As we have documented in the past, for the last nine months the BBC has studiously avoided the issue of the allegations of serious ethical abuses at the highest levels of UNRWA, the subsequent resignation of its commissioner-general and the appointment of a replacement.
“…the newly appointed head of UNRWA discusses their efforts to both control Covid 19 in Palestinian refugee camps and regain trust with the Trump administration which defunded them.”
Philippe Lazzarini was actually appointed on March 19th.
Coomarasamy: “Well one of the major international organisations that helps Palestinians in the region is the UN agency UNRWA which runs schools in refugee camps and provides community services. But even before the pandemic it’s had a tough few years. The United States suspended its annual $360 million donation to an organisation it’s accused of anti-Israel bias and there’ve been accusations of financial mismanagement within UNRWA. Quite a backdrop for the arrival in post this week of a new UNRWA commissioner-general, Philippe Lazzarini. From his base in East Jerusalem, the new boss told me about UNRWA’s response to the pandemic.”
Listeners were not informed why UNRWA has been accused of anti-Israel bias or of the real background to the US decision to defund the organisation. Particularly notable given the BBC’s previous failure to report the story is Coomarasamy’s misleading portrayal of what was reported by AP at the time as allegations of senior management engaging in “sexual misconduct, nepotism, retaliation, discrimination and other abuses of authority, for personal gain, to suppress legitimate dissent, and to otherwise achieve their personal objectives” as “financial mismanagement”.
Unchallenged by his host, Lazzarini began by crediting the relatively low number of cases of Covid-19 among Palestinian refugees to his own organisation.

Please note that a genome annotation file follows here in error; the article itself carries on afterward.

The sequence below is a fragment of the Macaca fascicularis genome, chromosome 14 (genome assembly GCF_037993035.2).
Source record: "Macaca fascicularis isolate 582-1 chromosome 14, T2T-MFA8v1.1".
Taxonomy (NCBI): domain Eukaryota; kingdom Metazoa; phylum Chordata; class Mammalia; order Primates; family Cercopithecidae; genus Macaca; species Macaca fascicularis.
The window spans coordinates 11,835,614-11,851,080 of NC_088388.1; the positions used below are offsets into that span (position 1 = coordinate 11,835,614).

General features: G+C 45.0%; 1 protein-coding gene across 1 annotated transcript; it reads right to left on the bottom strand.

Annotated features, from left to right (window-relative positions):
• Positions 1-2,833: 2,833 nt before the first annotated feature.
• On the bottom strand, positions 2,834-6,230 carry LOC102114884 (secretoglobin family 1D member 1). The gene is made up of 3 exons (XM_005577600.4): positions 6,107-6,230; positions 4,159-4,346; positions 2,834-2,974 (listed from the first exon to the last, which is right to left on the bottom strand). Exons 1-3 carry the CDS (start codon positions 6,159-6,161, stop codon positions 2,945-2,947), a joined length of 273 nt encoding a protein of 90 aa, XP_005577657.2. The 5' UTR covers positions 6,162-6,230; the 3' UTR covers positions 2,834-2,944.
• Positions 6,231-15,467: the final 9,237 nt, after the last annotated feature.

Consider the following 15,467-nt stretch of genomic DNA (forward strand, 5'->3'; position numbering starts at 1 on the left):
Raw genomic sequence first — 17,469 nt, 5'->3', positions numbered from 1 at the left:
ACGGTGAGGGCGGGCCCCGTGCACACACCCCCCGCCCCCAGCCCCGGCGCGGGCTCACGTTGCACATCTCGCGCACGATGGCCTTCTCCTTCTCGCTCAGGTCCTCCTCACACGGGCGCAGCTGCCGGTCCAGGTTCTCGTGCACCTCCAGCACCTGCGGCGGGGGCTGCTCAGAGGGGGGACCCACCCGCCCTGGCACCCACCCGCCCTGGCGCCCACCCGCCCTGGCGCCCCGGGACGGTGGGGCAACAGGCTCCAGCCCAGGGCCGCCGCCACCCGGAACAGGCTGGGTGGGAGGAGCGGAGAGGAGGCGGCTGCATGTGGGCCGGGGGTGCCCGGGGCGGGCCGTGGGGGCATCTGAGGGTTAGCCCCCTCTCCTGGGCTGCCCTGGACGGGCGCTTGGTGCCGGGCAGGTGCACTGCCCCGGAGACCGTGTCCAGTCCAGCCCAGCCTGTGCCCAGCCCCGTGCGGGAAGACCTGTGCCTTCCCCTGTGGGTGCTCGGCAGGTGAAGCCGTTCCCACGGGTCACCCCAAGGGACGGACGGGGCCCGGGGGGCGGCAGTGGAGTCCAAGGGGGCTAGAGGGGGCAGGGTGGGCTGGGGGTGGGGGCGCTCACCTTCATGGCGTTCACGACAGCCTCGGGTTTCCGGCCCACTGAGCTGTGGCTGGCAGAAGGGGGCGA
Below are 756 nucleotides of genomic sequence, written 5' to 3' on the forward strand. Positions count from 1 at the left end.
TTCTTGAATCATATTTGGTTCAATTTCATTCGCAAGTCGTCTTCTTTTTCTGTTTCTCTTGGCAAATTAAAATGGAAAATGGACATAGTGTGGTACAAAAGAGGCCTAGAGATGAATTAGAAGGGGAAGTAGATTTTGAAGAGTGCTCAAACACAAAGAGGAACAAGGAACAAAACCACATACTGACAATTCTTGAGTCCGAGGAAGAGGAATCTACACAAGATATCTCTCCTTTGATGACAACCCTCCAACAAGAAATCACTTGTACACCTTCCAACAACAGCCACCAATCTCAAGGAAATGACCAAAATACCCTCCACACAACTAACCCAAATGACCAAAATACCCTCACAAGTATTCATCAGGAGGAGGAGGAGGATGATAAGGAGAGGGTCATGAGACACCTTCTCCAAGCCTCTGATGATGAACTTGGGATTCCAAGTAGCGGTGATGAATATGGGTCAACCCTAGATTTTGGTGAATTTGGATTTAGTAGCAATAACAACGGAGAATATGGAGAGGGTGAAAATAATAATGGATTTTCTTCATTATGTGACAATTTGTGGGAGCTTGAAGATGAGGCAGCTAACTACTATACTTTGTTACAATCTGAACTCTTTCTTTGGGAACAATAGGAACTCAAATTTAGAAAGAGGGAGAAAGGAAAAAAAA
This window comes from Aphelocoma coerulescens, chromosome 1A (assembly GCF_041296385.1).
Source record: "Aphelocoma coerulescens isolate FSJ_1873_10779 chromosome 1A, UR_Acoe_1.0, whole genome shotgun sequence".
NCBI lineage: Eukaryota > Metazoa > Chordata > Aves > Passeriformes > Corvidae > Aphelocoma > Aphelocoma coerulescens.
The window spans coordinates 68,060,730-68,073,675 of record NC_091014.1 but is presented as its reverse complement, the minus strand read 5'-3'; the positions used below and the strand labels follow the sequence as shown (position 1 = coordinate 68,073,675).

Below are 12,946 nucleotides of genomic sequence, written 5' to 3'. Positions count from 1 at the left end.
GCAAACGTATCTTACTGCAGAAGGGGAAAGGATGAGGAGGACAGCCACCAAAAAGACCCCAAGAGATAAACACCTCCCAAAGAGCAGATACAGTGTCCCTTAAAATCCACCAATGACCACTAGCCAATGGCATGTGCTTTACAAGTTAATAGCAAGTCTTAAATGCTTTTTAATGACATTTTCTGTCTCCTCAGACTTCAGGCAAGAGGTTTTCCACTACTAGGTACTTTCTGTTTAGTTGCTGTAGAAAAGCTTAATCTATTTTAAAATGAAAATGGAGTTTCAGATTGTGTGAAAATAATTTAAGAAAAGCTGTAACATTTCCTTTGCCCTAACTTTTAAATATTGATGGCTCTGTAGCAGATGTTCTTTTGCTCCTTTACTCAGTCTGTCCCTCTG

Lazzarini: “So far it has been successful. If I look in our Palestinian camps in Syria, in Jordan, in the West Bank, in Gaza and in Lebanon, in total we have [unintelligible] about 60 cases. So this is thanks to the awareness effort of UNRWA as an organisation but also because of its way of adjusting its way of operating.”
Coomarasamy went on to claim that the allegations against senior UNRWA staff “weren’t proved” even though the investigating body did say that its preliminary investigation raised “management issues”.
Coomarasamy: “Anyone taking over a new job at a time like this has a huge challenge but of course you come into the post at a time when UNRWA has lost its huge $360 million a year funding from the United States – that’s still an issue you need to deal with – and your predecessor of course resigned and there were accusations of mismanagement – that weren’t proved – ahm…what…what kind of a challenge are you facing?”
Lazzarini: “There are huge financial challenges the organisation is confronted with. There are reputational challenges and sometimes also its relevancy is also questioned by a number of people. And all this is taking place at a time the needs of the Palestinian refugees are increasing and – with the Covid-19 – and at the time the financial challenges might even become more difficult.”